Pope Francis on St. Francis

Share on facebook
Facebook 0
Share on twitter
Share on linkedin
LinkedIn 0
Share on reddit
Reddit 0
Share on delicious
Share on digg
Share on stumbleupon
StumbleUpon 0
Share on whatsapp
Share on email
Share on print

Today is the feast of St. Francis of Assisi, and Pope Francis was in Assisi to celebrate his namesake’s feast day. His homily is out on the Vatican website and is both short and worth reading.

This central section struck me in particular:

What does Saint Francis’s witness tell us today? What does he have to say to us, not merely with words – that is easy enough – but by his life?

1. The first thing he tells us is this: that being a Christian means having a living relationship with the person of Jesus; it means putting on Christ, being conformed to him.

Where did Francis’s journey to Christ begin? It began with the gaze of the crucified Jesus. With letting Jesus look at us at the very moment that he gives his life for us and draws us to himself. Francis experienced this in a special way in the Church of San Damiano, as he prayed before the cross which I too will have an opportunity to venerate. On that cross, Jesus is depicted not as dead, but alive! Blood is flowing from his wounded hands, feet and side, but that blood speaks of life. Jesus’ eyes are not closed but open, wide open: he looks at us in a way that touches our hearts. The cross does not speak to us about defeat and failure; paradoxically, it speaks to us about a death which is life, a death which gives life, for it speaks to us of love, the love of God incarnate, a love which does not die, but triumphs over evil and death. When we let the crucified Jesus gaze upon us, we are re-created, we become “a new creation”. Everything else starts with this: the experience of transforming grace, the experience of being loved for no merits of our own, in spite of our being sinners. That is why Saint Francis could say with Saint Paul: “Far be it for me to glory except in the cross of our Lord Jesus Christ” (Gal 6:14).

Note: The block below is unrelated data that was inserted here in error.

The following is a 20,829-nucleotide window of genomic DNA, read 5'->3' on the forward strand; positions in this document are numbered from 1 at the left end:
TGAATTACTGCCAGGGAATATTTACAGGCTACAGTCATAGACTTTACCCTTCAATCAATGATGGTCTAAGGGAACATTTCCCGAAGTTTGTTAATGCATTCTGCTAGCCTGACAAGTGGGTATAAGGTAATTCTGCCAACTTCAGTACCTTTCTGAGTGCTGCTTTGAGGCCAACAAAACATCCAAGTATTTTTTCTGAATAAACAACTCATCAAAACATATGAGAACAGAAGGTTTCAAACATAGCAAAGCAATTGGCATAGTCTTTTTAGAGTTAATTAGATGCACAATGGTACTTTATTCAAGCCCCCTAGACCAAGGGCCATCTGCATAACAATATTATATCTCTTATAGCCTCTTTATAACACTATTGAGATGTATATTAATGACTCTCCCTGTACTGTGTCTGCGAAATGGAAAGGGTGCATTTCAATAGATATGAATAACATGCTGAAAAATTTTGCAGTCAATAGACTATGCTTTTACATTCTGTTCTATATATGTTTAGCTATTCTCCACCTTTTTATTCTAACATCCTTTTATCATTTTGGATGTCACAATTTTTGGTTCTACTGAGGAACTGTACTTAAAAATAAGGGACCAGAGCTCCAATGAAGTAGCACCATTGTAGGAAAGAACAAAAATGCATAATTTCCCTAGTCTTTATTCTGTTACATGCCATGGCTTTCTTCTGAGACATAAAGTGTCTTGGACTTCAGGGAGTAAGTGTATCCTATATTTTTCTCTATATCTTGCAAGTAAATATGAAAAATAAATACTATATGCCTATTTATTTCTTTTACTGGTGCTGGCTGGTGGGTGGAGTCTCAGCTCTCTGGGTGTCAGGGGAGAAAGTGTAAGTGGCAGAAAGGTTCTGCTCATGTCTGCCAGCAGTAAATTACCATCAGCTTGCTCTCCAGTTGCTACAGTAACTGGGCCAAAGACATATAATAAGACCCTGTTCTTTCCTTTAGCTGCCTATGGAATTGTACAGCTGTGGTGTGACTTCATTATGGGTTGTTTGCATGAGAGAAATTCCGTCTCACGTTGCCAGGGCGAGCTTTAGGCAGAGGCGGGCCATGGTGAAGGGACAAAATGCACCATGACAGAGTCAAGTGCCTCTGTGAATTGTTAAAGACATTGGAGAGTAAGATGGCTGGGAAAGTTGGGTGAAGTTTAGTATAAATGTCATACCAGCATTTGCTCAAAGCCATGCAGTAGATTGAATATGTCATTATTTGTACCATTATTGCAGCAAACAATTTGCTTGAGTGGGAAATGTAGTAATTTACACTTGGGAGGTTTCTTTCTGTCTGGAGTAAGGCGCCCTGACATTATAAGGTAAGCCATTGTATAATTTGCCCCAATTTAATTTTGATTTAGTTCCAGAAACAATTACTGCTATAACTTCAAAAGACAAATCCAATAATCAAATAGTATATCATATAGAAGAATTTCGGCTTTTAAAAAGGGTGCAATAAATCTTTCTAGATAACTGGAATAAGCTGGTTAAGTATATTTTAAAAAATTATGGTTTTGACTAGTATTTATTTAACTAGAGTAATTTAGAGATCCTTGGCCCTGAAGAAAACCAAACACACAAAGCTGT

We turn to you, Francis, and we ask you: Teach us to remain before the cross, to let the crucified Christ gaze upon us, to let ourselves be forgiven, and recreated by his love.